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CCS Ballot – Reject the Offer – Demand Better Now! 26/10/2012

Posted by pcsdwpsheffield in Uncategorized.

CCS Ballot – Reject the Offer – Demand Better Now!

Dear Colleague,

Without first consulting its own appointed Contact Centre Advisory Committee, or meeting with CCS reps from each site to hear their views, the GEC is recommending that you accept managements’ offer and end our Contact Centre dispute. This unilateral approach is at variance with how the campaign has been run up to this point and is of great concern to the majority of site reps. In holding members meetings prior to the reps meeting, it is clear the intention was to by pass the activists, who would throw out the deal, and for the GEC to try and sell it directly to members.  The GEC recommendation is included with your ballot paper.  We disagree with it.

Site reps did finally meet the GEC on 11th October to express their view on the proposed agreement. The local CCS TU Sides firmly in favour of the proposed agreement were:  Blackburn, Grimsby, Lincoln, Middlesbrough, Newcastle, Paisley, Poole, and Stockport. Firmly opposed were:  Bristol, Chorlton, Coventry, Halifax, Liverpool, Makerfield, Marton Mere, Norwich, Pembroke Dock, Sheffield and Springburn. In addition, there were a number of other sites reps who were opposed but felt that their members would follow the GEC lead and vote to settle. A majority of CCS site TU sides did not endorse this proposal.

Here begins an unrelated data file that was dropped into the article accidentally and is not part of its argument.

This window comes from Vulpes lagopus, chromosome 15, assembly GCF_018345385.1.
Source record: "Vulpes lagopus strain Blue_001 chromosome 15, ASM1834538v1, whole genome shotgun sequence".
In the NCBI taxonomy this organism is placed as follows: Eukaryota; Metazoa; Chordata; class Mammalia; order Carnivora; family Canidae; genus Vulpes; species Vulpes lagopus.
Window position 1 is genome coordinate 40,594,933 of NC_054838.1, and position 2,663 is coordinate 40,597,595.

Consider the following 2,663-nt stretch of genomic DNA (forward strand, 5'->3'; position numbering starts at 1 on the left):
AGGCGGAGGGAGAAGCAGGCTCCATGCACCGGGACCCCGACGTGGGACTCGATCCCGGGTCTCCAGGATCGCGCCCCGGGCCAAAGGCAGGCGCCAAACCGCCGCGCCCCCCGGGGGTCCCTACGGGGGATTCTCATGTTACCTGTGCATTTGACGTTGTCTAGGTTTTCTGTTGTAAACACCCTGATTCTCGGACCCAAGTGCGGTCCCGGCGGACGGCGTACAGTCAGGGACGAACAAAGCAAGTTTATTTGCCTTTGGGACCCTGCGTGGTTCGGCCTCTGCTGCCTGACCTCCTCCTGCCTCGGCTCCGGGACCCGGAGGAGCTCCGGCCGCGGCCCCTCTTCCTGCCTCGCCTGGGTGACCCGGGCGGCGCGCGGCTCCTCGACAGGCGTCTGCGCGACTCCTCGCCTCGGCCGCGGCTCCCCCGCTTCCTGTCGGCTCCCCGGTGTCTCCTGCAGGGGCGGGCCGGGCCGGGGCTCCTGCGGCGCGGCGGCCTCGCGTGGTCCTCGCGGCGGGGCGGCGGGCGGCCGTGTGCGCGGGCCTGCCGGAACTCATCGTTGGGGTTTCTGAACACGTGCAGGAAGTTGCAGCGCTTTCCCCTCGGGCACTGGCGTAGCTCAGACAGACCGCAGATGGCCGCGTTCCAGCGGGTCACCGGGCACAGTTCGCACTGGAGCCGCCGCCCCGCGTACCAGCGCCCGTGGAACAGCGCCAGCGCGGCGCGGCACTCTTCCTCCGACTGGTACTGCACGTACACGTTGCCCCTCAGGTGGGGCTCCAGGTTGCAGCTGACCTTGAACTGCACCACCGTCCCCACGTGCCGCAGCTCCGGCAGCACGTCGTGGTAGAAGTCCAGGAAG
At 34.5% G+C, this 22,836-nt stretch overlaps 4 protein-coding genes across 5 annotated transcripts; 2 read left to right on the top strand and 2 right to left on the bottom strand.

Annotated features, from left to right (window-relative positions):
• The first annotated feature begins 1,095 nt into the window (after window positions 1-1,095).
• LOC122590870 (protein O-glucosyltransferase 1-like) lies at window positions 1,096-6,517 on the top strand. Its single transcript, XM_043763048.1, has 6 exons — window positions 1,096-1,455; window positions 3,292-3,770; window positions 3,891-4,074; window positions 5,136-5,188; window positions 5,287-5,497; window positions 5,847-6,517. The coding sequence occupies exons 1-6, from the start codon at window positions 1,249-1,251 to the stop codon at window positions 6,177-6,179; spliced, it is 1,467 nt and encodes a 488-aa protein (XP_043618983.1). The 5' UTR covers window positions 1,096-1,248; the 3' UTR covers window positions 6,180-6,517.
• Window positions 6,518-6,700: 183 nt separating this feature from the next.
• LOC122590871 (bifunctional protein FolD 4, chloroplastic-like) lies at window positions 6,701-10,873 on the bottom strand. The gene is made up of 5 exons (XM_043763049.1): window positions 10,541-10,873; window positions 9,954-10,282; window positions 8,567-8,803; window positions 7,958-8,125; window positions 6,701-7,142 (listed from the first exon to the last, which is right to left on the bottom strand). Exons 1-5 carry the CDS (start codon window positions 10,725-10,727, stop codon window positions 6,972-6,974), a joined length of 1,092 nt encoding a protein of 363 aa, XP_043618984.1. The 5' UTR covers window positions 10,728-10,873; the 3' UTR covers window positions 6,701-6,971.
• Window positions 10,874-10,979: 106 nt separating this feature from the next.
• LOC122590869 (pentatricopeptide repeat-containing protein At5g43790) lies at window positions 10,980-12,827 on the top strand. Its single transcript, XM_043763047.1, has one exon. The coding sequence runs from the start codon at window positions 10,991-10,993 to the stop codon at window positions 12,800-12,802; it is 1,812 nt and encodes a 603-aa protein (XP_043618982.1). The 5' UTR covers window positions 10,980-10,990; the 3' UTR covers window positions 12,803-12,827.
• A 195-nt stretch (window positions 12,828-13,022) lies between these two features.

Why vote “No” in the Ballot?
Firstly, a rejection of the proposed agreement does not of itself mean a protracted series of strike days: we need to develop the campaign in a more structured way, including arguing how the current job design can lead to occupationally linked diseases, such as chronic stress, and hold management to account to comply with existing legislation when non-telephony as a reasonable adjustment is needed, and push for transfer opportunities. It is clearly management who are on the back foot on this issue and they have conceded ground every time strike action has either been threatened or taken. However, this has not been as part of a coherent plan.